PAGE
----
Iron Man (rated PG-13, directed by Jon Favreau, screenplay by Mark Fergus & Hawk Otsby and Art Marcum & Matt Holloway, based on the comic book created by Stan Lee, Don Heck, Larry Lieber & Jack Kirby)
Man, Jon Favreau has come a long way since playing that billionaire Ultimate Fighting Champion contestant on Friends, huh? Makes you wonder if that show imparted some kind of magic pixie dust to its guest stars. Perhaps next year we'll see the gala premiere at Cannes of un film de Ugly Naked Guy. Anyway, Iron Man also features Gwyneth Paltrow, who has apparently banged out enough oddly-named children to resume her acting career -- just in time, too, because if those mortgage payments were held up any longer, her husband was going to have to resort to making cameos in Kanye West videos. (Oops, too late.) The movie's getting all kinds of crazy buzz and positive reviews, but that scene in the trailer where Iron Man outruns a couple of fighter jets has to be making the airlines nervous -- it's bad enough that they're crippled by a sinking economy and stratospheric gas prices, and now they have to worry about the inevitable market competition from dudes in red metal suits who can fly you from LAX to JFK in two hours without that annoying $25 extra baggage fee. Sure, you might laugh about it now, but when Iron Man appears on Delta's inflight entertainment, let's see which scenes they cut.
Made of Honor (rated PG-13, directed by Paul Weiland, screenplay by Adam Sztykiel and Deborah Kaplan & Harry Elfont, story by Adam Sztykiel)
Ahem. Producers? Studio dudes? Marketing department? C'mon over and let's have a little chat. I'll need your full attention, so leave your BlackBerries and iPhones with your assistants. (It'll be okay; they can thumb-type "NOT UNDER ANY FUCKING CIRCUMSTANCES" just as well as you can, and probably with better spelling.) Ready? Okay. We need to discuss the concept of movie titles. Because you people clearly aren't getting it. Now, I'll grant you, lame wordplay in titles is a necessary evil. Puns, double entendres, creative misspellings, all par for the course. Done well, they can be cute and even kind of clever. Legally Blonde, for example. Made of Honor, on the other hand, makes no freaking sense. It just sounds like a low-budget, direct-to-video film about a selfless Roman soldier (probably played by Kevin Sorbo) who's forced to slay a bunch of burly extras in order to rescue his kidnapped fiancee. How does changing Maid to Made signify the fact that the maid of honor is a dude? It doesn't. It's that rare nonsensical pun, formed in such desperation that it doesn't actually mean anything. Like making a movie about a traveling pharmaceutical rep and calling it Breath of a Salesman, even though it has nothing to do with halitosis or lung disease or anything of that sort. See, ordinarily a blunder like this wouldn't be that big a deal. But you've been so shrewd about everything else with this movie so far that it's really a shame. I mean, on the weekend that Iron Man opens, you present the female filmgoing populace with Patrick Dempsey in a wedding movie. That's genius on the same level as putting a little high-tech gadgets section into Anthropologie or Sephora. And you even dowded up Michelle Monaghan enough so that women, rather than being demoralized by her freakishly unachievable beauty and physique, will walk out of the theater thinking something along the lines of, "Y'know, if she and Dempsey were in a bar together and I walked in, that bitch would crying into her cosmo within five minutes while McDreamy and I made the beast with two backs in the coatroom. Can I get a hell yeah?" Seriously, to blow the title after all that is just unforgivable. That is all. You may now get back to your busy day of yelling at the maitre'd of Craft while surreptitiously surfing porn.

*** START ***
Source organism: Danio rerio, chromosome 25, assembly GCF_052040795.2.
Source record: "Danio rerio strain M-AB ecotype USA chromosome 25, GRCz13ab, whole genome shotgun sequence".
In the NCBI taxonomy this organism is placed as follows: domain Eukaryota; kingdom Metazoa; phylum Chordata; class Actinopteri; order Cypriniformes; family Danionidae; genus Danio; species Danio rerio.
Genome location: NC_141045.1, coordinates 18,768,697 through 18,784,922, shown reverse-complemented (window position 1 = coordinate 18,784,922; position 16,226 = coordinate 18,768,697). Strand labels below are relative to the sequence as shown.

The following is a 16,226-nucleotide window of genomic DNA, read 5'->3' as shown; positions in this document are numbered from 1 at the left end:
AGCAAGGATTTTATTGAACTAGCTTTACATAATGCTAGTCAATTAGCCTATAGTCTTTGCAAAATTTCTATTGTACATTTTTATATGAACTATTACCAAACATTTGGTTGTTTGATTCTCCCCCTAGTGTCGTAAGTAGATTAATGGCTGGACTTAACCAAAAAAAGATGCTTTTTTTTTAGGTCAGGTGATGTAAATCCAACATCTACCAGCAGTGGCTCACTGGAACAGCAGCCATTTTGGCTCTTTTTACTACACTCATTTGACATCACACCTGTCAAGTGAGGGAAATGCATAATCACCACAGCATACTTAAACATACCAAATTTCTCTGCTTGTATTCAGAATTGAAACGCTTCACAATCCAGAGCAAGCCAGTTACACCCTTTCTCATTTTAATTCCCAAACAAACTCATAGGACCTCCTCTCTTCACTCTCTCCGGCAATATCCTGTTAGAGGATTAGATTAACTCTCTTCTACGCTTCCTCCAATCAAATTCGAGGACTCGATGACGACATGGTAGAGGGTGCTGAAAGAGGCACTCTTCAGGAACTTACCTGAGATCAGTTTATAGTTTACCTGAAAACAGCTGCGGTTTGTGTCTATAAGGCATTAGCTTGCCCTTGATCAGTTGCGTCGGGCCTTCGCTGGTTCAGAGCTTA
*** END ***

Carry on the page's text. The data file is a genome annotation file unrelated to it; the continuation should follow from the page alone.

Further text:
Redbelt (rated R, written and directed by David Mamet)
Is there anything David Mamet can't do? Of course not. Plays, books, essays, screenplays, TV, jujitsu, whatever. If he wanted to become the world's top snail racer, he could do that. And then someone would interview him about it, and he'd say something like "The secret is, you must always remember that a snail is a snail; it's not a stapler, or a deck of playing cards, or a fifth of bourbon."